Something's afoot here in Texas... or at least underfoot, and it's not likely to end before election day. According to the Houston Chronicle, our oak trees are pelting us with five to ten times the normal number of acorns.
Tree experts say they don't entirely understand why, every decade or two, oak trees produce a deluge of acorns - known as a "mast" year. Like this year....Last year at this time, we were just beginning to realize the full magnitude of the drought impacts on our beloved trees. This year, as we continue to cut down those trees that our loving ministrations could not save, we have seen a resurgence of growth in those trees that did survive. Like watching time-lapse photography, we gazed, awestruck, as leaves fairly burst onto the branches in spring. Something was going on, and what we're seeing now is its latest manifestation.
...Scientists believe this year's deluge of acorns may be related to last year's drought.
"We often see increased production in mast when we are experiencing drought, especially like the one we had last year," said Matthew Weaver, a regional urban forester with the Texas A&M Forest Service. "The trees are trying to perpetuate their species so they expend energy in producing their seed."
You needn't have an interest in forestry to see that something's afoot. This is no ordinary autumn here in Texas. We're being pelted with acorns as we walk or drive around. Our yards and sidewalks are littered with them. Which begs the question: what the heck is going on?
Scientists believe there are evolutionary reasons for trees to produce bumper crops of acorns rarely rather than annually.Any natural system will struggle to regain its equilibrium when subjected to stresses. Nature not only abhors a vacuum, it gets royally pissed off when you mess its balance. You can see this phenomenon played out everywhere.
The 17-year cicadas emerge periodically, in force, because there are enough of them at one time that predators cannot possibly eat all of them.
The same logic applies to trees, Siemann said. If oaks produced just a few acorns every year, there would be enough squirrels and other seed predators to gobble all of their mast up. Instead, by saving up their nutrients for a large crop every now and then, oak trees overwhelm the ability of predators to consume all of the acorns.
Therefore, it's more efficient for trees to spike their production of acorns periodically.
Even if you're stuck at your desk in a windowless cubicle, you can see how this works. Take a piece of paper, crumple it up in a ball and toss it in the wastebasket. Check back in a few minutes, and you'll see that it's already struggling to recover its previous geometry. If a humble piece of paper can do that, imagine what can be achieved by an entire forest?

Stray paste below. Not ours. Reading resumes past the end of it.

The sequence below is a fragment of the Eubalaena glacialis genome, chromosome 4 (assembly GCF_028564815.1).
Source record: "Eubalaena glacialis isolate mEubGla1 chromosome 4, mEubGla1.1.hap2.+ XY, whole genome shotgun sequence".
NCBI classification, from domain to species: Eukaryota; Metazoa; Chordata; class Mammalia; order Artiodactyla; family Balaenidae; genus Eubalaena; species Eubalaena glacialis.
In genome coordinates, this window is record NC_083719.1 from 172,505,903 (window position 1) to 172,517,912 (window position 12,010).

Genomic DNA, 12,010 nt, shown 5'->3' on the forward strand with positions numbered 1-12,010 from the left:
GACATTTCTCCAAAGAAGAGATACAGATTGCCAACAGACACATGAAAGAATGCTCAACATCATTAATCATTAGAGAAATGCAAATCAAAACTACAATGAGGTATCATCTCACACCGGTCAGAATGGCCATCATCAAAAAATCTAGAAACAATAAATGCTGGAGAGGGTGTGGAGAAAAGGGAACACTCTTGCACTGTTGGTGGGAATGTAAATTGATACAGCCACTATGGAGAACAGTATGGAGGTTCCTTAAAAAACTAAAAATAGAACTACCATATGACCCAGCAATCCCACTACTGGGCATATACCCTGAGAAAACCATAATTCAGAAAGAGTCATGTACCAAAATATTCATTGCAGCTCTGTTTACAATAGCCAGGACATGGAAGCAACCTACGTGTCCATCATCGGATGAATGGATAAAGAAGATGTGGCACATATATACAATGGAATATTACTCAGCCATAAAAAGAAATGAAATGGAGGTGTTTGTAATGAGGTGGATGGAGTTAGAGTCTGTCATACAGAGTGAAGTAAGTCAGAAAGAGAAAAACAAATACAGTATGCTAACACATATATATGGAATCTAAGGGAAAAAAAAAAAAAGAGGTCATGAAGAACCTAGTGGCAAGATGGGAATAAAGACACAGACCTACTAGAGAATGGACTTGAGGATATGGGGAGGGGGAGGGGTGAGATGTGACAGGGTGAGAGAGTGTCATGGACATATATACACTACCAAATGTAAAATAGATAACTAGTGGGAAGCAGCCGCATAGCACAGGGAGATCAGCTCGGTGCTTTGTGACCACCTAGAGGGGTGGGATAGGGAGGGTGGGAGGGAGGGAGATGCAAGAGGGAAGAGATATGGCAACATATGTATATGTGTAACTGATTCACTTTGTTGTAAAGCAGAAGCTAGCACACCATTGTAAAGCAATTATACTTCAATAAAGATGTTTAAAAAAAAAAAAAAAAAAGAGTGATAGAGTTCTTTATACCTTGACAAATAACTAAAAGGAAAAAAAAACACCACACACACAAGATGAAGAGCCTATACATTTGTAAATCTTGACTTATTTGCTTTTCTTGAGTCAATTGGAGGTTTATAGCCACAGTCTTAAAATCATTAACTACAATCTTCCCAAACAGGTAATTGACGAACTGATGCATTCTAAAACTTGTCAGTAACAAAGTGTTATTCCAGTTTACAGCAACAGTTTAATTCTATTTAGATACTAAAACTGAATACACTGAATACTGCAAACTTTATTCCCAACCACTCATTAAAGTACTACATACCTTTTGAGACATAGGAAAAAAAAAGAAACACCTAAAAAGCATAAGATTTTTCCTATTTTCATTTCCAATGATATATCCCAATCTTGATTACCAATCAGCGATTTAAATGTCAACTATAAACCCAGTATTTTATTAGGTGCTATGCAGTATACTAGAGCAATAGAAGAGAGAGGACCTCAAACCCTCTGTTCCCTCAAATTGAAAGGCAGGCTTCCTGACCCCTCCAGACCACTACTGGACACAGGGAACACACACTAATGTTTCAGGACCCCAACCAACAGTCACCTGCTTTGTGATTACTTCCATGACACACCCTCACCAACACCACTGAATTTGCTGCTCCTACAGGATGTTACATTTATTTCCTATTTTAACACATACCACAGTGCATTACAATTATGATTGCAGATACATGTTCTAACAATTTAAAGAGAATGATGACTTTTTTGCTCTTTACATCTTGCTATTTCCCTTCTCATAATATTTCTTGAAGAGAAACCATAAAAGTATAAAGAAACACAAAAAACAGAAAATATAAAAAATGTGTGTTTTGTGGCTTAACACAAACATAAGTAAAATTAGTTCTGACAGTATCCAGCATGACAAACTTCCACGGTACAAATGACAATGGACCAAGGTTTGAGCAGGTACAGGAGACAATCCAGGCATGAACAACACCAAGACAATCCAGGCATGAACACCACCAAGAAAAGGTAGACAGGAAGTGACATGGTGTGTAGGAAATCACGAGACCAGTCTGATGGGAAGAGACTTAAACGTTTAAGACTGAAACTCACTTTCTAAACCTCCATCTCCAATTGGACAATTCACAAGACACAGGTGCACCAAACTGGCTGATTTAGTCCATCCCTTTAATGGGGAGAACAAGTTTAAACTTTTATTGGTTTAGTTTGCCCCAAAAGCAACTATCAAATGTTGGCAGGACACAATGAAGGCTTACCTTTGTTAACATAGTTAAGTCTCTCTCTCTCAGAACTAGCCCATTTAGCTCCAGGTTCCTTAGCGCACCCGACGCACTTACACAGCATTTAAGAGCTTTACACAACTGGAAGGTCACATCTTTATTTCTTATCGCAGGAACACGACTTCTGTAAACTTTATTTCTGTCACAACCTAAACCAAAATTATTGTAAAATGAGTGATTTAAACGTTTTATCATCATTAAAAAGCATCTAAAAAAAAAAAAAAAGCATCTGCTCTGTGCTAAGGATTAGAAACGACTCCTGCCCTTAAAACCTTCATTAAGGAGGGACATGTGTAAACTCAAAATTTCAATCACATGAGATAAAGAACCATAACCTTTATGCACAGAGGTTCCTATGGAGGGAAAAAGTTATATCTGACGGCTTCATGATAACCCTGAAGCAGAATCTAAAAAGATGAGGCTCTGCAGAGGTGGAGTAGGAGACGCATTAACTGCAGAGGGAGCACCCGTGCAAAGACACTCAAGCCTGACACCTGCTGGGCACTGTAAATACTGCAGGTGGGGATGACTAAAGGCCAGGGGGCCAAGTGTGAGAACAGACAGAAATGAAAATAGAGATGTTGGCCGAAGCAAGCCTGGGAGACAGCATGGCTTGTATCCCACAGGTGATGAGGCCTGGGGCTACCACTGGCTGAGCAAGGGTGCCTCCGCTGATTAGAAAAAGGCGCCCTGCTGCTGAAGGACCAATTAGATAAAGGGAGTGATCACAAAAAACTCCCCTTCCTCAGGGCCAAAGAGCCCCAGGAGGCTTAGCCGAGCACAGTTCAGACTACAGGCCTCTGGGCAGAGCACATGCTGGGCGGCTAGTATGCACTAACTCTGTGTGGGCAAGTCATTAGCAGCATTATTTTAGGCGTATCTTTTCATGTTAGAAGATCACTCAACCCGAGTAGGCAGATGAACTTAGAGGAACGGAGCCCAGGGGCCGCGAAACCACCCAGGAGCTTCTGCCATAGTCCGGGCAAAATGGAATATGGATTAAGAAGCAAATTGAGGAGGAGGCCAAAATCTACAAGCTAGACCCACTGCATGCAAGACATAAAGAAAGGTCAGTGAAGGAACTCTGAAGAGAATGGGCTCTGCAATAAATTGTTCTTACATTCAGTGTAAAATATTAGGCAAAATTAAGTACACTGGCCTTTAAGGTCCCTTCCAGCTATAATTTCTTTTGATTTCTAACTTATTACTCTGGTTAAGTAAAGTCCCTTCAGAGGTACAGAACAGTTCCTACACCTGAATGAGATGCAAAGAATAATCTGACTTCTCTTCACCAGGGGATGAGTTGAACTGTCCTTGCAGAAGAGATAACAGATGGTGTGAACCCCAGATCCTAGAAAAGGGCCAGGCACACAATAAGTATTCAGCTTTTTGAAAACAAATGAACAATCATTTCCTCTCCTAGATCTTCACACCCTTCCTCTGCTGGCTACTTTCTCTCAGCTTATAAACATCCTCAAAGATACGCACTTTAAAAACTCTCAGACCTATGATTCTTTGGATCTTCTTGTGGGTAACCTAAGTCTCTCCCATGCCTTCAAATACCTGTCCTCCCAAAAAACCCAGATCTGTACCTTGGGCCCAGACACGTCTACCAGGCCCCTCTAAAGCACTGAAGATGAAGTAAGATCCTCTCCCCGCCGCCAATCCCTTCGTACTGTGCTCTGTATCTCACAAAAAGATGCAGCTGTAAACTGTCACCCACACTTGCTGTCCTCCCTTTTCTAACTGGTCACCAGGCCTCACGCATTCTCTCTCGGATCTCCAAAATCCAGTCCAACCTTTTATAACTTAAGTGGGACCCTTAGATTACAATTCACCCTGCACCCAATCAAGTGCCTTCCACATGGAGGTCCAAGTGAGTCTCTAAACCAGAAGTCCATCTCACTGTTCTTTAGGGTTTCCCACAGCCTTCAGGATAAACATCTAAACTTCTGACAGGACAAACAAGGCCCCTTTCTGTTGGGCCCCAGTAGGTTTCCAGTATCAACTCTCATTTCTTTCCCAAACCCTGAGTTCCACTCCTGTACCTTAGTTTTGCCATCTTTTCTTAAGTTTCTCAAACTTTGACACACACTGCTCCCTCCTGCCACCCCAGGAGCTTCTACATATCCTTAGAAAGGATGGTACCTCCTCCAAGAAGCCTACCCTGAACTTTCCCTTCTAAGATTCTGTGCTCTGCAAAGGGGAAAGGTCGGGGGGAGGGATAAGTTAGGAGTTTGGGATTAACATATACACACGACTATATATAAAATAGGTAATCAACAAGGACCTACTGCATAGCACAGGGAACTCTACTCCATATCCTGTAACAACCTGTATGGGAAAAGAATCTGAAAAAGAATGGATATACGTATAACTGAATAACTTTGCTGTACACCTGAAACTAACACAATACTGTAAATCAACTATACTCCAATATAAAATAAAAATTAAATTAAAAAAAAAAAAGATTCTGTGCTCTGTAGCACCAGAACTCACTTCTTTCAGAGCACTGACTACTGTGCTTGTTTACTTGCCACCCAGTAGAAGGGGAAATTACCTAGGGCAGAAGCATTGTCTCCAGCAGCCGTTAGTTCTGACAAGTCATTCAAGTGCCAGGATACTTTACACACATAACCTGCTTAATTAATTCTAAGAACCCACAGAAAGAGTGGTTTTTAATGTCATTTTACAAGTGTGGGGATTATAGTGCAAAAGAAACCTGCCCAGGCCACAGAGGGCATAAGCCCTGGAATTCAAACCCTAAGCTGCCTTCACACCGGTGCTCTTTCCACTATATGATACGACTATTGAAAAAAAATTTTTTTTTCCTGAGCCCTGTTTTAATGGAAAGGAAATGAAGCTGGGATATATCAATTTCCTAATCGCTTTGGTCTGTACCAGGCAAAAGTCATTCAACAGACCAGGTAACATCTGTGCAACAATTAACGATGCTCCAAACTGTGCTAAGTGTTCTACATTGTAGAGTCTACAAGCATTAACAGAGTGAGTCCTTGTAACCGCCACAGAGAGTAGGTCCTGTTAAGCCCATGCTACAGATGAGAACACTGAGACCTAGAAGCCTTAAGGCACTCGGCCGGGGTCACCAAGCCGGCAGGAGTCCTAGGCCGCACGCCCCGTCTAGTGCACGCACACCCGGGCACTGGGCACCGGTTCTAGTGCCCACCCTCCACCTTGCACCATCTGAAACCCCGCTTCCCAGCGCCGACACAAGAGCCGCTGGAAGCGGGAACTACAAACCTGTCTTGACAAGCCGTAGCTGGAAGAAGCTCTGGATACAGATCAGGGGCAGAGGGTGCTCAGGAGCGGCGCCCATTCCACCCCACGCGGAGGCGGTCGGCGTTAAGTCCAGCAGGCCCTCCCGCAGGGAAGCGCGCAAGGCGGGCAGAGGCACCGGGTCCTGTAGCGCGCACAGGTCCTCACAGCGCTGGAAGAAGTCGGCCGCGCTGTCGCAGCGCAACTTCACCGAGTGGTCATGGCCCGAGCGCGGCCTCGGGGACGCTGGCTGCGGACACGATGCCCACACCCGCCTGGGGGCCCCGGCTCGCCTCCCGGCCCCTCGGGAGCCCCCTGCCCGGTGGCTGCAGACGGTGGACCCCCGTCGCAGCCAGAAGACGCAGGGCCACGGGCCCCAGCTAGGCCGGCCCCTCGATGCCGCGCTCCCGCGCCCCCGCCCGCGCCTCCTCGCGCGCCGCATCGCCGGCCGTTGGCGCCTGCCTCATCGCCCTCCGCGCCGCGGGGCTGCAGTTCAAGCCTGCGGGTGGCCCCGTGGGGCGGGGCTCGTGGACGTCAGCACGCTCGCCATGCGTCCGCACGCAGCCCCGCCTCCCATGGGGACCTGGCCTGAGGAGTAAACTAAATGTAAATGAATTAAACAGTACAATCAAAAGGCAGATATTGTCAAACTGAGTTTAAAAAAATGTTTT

There's a powerful will to survive and to thrive, among individuals and across species. It's almost as though ecological adversity is necessary for a species to steel itself for the rigors of life, to evolve to its highest potential.
Our political system follows these same natural laws. When things reach the extreme of the political pendulum, there's always a pull back towards equilibrium. When the Tea Party seized power and wrenched the pendulum to the Right, it awakened something primal in their adherants, and in the rest of us.
Here in Texas, the Right Wing reign of error coincided with droughts and wildfires. The land was ravaged, and the damage grew by the day. Even when the fires were finally suppressed, the smoke still hung in the air for months. Millions of dead trees in our forests and neighborhoods and parks were cut down and hauled away.
The trees that remained grew tall and strong. If you looked carefully, though, you might have noticed that many of them began to lean a bit to the Left. In the summer, they loomed large, gathering strength, continuing their almost audible rate of growth. Now, they're pelting us with acorns, more acorns than many here have seen in over a decade.
This is no ordinary autumn. Those who've suppressed our workers, our poor, our elderly, our veterans, and our immigrants and plan to build on their "success" this election cycle ignore the Morse-code message of the raining acorns at their peril. They've f*cked with the wrong bunch. We've taken all we're gonna take. We're roaring back. We're turning out in unprecedented numbers. With every ballot cast, we're turning our Lone Star State more blue. This is no ordinary autumn.